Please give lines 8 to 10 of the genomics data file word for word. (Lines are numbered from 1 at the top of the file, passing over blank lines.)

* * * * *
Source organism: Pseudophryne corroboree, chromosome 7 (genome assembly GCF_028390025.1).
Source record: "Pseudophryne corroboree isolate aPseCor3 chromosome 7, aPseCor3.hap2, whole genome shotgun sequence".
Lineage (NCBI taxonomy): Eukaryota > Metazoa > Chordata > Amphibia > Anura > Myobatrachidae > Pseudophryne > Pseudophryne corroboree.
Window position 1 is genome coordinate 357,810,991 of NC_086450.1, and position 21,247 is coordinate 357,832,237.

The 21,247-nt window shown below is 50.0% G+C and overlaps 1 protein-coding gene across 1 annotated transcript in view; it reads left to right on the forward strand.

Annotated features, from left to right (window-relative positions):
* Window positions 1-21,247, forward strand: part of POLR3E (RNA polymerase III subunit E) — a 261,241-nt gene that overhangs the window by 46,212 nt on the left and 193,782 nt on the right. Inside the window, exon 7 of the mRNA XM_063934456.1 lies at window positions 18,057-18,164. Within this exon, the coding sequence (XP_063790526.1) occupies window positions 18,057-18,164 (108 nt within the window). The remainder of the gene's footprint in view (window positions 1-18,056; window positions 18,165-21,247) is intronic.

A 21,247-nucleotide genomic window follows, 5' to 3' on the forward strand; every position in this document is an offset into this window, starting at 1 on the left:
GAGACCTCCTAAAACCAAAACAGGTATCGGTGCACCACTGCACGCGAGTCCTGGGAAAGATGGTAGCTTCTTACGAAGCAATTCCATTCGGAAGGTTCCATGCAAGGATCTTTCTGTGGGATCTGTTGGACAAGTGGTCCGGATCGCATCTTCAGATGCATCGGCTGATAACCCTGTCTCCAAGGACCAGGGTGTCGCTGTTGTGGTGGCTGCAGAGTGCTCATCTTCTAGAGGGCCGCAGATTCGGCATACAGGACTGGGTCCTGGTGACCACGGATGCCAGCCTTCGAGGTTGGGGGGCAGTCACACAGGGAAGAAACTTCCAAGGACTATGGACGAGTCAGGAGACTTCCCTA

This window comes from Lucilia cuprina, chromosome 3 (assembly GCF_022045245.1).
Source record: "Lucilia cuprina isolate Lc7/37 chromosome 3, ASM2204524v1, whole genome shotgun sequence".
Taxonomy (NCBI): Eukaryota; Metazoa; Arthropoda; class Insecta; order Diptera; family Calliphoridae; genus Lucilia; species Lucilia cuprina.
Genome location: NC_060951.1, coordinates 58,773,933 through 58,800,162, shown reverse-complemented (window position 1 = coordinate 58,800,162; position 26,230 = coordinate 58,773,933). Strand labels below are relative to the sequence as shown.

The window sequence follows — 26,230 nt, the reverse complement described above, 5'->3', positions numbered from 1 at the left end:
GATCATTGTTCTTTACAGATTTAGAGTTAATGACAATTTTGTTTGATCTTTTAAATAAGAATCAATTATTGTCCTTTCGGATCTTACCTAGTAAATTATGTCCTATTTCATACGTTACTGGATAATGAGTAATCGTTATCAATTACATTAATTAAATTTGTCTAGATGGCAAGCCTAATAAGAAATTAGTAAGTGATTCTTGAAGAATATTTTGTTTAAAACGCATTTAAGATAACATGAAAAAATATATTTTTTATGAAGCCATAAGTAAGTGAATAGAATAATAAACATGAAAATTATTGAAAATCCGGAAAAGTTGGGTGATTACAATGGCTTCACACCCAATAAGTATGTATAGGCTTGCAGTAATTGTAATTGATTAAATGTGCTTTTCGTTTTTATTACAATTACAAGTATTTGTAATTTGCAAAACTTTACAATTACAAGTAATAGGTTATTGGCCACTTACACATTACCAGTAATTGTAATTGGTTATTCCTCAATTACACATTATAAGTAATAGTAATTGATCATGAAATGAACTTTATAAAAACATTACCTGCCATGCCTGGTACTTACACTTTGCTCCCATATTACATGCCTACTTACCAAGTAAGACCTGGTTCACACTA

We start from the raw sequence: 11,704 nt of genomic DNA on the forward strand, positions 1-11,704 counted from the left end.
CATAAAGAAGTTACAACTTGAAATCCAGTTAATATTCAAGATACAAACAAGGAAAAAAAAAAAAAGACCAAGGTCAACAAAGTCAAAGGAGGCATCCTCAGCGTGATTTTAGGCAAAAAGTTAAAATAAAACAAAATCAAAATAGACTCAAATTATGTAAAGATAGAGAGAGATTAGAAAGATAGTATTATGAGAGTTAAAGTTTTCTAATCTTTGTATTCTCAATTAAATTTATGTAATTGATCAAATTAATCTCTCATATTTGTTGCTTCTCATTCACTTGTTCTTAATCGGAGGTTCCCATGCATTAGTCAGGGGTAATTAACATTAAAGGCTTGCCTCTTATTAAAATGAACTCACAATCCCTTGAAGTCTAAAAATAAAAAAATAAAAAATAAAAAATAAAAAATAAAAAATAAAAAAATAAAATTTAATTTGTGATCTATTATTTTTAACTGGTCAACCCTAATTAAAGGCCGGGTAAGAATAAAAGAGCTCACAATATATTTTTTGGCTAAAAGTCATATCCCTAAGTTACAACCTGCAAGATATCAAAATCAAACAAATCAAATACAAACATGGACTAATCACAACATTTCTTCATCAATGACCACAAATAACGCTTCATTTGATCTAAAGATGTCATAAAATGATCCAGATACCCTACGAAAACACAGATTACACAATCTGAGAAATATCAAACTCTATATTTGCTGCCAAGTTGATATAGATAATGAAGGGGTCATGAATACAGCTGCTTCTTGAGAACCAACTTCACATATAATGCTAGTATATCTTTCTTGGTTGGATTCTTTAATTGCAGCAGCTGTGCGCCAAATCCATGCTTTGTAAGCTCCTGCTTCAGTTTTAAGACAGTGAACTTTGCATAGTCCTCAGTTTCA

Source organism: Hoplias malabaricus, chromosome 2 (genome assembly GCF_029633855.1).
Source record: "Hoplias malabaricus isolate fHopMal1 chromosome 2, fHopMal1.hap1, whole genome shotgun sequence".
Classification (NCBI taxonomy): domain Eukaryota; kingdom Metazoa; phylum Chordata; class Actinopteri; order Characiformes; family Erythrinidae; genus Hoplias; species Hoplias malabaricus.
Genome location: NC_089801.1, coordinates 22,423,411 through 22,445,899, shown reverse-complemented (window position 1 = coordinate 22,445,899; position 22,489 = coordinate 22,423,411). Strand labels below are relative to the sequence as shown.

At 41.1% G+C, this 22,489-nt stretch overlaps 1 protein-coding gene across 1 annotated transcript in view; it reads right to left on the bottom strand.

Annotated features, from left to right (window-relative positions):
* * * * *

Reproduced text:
A 21,247-nucleotide genomic window follows, 5' to 3' on the forward strand; every position in this document is an offset into this window, starting at 1 on the left:
GAGACCTCCTAAAACCAAAACAGGTATCGGTGCACCACTGCACGCGAGTCCTGGGAAAGATGGTAGCTTCTTACGAAGCAATTCCATTCGGAAGGTTCCATGCAAGGATCTTTCTGTGGGATCTGTTGGACAAGTGGTCCGGATCGCATCTTCAGATGCATCGGCTGATAACCCTGTCTCCAAGGACCAGGGTGTCGCTGTTGTGGTGGCTGCAGAGTGCTCATCTTCTAGAGGGCCGCAGATTCGGCATACAGGACTGGGTCCTGGTGACCACGGATGCCAGCCTTCGAGGTTGGGGGGCAGTCACACAGGGAAGAAACTTCCAAGGACTATGGACGAGTCAGGAGACTTCCCTA

This window comes from Lucilia cuprina, chromosome 3 (assembly GCF_022045245.1).